Sparketh, an innovative online art education platform, embarked on an exciting adventure in the world of children’s art. Founded by childhood friends Dwayne Walker and Tim Samuel, they was designed to offer a comprehensive and engaging art education experience for children aged 6 to 18. They recognized the need for a platform that could provide young, aspiring artists with the right guidance to nurture their talents.
What is Sparketh?
Sparketh is a digital platform that offers a wide range of art courses, making it an invaluable resource for children looking to explore their creativity. With over 1,000 video lessons, they provides a diverse array of art styles and designs, from abstract to animals, drawing to food, manga to nature, painting to portraits, and various techniques. These courses are curated by talented mentors who are passionate about helping young artists develop their skills.
The platform is entirely online, allowing access from any device with internet connectivity. They offers two subscription plans: a monthly plan for $25 and an annual plan for $250. Both plans provide unlimited access to the library of over 1,000 videos and include two separate student accounts. Additionally, the annual plan offers a $50 discount compared to the monthly subscription and allows users to request specific courses they wish to learn.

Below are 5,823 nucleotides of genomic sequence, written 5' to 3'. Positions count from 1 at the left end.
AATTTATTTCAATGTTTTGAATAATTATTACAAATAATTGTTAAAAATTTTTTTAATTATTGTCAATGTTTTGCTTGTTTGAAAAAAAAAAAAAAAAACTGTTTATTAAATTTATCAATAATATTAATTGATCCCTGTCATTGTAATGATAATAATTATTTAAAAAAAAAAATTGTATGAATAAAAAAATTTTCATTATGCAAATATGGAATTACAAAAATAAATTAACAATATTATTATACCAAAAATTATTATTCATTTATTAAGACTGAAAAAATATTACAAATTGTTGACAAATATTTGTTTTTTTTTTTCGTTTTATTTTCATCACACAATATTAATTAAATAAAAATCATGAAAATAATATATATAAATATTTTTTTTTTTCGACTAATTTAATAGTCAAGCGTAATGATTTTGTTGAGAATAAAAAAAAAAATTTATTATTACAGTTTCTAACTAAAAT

Founders of Sparketh
Dwayne Walker, co-founder and CEO, is not only an entrepreneur but also a graphic designer. His creativity and passion for art inspired him to establish Sparketh. Dwayne had a strong desire to provide young artists with the opportunity to explore their creativity and artistic potential.
Tim Samuel, co-founder and Vice President of Sparketh, is a freelance video editor with 15 years of experience in the field. His expertise in video editing played a crucial role in shaping the platform’s content.
The Genesis of Sparketh: Before Shark Tank
Dwayne and Tim’s journey towards Sparketh began with their shared passion for learning and improvement. Each summer, they dedicated themselves to acquiring new skills and becoming better versions of themselves. Their shared childhood experiences in activities like poker, magic tricks, and business networking sparked their entrepreneurial spirit.